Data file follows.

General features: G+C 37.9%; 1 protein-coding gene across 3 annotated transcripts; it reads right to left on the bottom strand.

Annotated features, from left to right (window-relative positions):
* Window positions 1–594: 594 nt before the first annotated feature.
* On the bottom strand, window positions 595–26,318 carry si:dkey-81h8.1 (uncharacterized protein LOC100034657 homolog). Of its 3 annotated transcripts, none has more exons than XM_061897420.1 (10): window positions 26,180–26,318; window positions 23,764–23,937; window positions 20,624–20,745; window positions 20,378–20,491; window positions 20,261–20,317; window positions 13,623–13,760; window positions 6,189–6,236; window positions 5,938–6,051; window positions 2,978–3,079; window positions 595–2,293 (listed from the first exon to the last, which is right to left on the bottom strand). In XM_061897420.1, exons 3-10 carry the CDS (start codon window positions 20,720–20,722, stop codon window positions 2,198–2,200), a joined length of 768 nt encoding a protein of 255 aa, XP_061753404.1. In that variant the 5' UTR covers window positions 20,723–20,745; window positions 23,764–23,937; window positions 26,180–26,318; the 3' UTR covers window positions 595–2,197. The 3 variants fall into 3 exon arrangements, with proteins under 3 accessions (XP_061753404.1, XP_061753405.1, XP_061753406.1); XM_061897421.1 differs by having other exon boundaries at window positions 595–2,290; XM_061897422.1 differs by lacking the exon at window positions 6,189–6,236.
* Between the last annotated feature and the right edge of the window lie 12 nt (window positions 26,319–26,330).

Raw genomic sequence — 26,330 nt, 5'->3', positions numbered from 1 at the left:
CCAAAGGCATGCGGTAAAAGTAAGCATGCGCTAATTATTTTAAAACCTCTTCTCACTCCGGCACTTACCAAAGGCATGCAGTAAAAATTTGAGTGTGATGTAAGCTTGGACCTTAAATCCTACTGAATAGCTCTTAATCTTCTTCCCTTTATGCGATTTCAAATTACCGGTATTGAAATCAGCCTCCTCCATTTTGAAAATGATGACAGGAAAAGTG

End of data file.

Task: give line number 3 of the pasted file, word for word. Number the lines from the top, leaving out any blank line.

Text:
* Window positions 1–594: 594 nt before the first annotated feature.